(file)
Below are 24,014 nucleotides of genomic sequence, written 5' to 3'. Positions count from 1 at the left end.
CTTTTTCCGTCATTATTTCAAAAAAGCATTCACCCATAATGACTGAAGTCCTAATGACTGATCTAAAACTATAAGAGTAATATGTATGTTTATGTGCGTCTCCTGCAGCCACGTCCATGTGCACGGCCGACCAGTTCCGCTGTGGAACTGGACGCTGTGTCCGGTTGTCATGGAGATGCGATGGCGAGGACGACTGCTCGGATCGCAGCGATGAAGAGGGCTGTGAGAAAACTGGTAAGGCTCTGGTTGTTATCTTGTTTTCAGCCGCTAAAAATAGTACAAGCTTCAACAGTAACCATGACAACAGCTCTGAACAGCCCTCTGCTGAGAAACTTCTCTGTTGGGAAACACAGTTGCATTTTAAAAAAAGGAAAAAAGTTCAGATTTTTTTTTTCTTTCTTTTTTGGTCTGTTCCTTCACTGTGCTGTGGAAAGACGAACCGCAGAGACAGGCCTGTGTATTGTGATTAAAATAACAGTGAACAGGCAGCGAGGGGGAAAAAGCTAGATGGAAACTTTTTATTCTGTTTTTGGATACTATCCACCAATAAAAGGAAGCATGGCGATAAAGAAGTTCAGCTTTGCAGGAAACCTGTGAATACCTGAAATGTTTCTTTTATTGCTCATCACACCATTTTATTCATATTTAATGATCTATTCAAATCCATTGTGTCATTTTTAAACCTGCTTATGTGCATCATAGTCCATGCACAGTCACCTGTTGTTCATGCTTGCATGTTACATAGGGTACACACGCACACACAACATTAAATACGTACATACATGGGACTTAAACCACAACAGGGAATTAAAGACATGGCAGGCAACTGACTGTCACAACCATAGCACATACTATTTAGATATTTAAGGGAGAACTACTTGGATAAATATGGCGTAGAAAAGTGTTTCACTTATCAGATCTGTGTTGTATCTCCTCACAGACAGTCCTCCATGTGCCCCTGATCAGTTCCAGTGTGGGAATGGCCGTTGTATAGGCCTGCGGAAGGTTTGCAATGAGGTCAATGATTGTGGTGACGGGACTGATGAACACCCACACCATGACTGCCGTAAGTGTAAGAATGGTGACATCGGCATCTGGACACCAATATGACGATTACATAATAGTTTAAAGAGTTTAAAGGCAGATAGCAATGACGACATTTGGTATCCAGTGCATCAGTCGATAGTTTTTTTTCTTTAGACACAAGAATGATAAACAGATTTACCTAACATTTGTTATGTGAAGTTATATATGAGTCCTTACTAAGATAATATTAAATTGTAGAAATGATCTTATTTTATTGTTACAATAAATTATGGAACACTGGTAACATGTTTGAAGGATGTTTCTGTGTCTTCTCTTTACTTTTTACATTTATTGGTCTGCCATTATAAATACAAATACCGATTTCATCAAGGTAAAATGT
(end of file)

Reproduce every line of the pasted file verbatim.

Below are 24,014 nucleotides of genomic sequence, written 5' to 3'. Positions count from 1 at the left end.
CTTTTTCCGTCATTATTTCAAAAAAGCATTCACCCATAATGACTGAAGTCCTAATGACTGATCTAAAACTATAAGAGTAATATGTATGTTTATGTGCGTCTCCTGCAGCCACGTCCATGTGCACGGCCGACCAGTTCCGCTGTGGAACTGGACGCTGTGTCCGGTTGTCATGGAGATGCGATGGCGAGGACGACTGCTCGGATCGCAGCGATGAAGAGGGCTGTGAGAAAACTGGTAAGGCTCTGGTTGTTATCTTGTTTTCAGCCGCTAAAAATAGTACAAGCTTCAACAGTAACCATGACAACAGCTCTGAACAGCCCTCTGCTGAGAAACTTCTCTGTTGGGAAACACAGTTGCATTTTAAAAAAAGGAAAAAAGTTCAGATTTTTTTTTTCTTTCTTTTTTGGTCTGTTCCTTCACTGTGCTGTGGAAAGACGAACCGCAGAGACAGGCCTGTGTATTGTGATTAAAATAACAGTGAACAGGCAGCGAGGGGGAAAAAGCTAGATGGAAACTTTTTATTCTGTTTTTGGATACTATCCACCAATAAAAGGAAGCATGGCGATAAAGAAGTTCAGCTTTGCAGGAAACCTGTGAATACCTGAAATGTTTCTTTTATTGCTCATCACACCATTTTATTCATATTTAATGATCTATTCAAATCCATTGTGTCATTTTTAAACCTGCTTATGTGCATCATAGTCCATGCACAGTCACCTGTTGTTCATGCTTGCATGTTACATAGGGTACACACGCACACACAACATTAAATACGTACATACATGGGACTTAAACCACAACAGGGAATTAAAGACATGGCAGGCAACTGACTGTCACAACCATAGCACATACTATTTAGATATTTAAGGGAGAACTACTTGGATAAATATGGCGTAGAAAAGTGTTTCACTTATCAGATCTGTGTTGTATCTCCTCACAGACAGTCCTCCATGTGCCCCTGATCAGTTCCAGTGTGGGAATGGCCGTTGTATAGGCCTGCGGAAGGTTTGCAATGAGGTCAATGATTGTGGTGACGGGACTGATGAACACCCACACCATGACTGCCGTAAGTGTAAGAATGGTGACATCGGCATCTGGACACCAATATGACGATTACATAATAGTTTAAAGAGTTTAAAGGCAGATAGCAATGACGACATTTGGTATCCAGTGCATCAGTCGATAGTTTTTTTTCTTTAGACACAAGAATGATAAACAGATTTACCTAACATTTGTTATGTGAAGTTATATATGAGTCCTTACTAAGATAATATTAAATTGTAGAAATGATCTTATTTTATTGTTACAATAAATTATGGAACACTGGTAACATGTTTGAAGGATGTTTCTGTGTCTTCTCTTTACTTTTTACATTTATTGGTCTGCCATTATAAATACAAATACCGATTTCATCAAGGTAAAATGT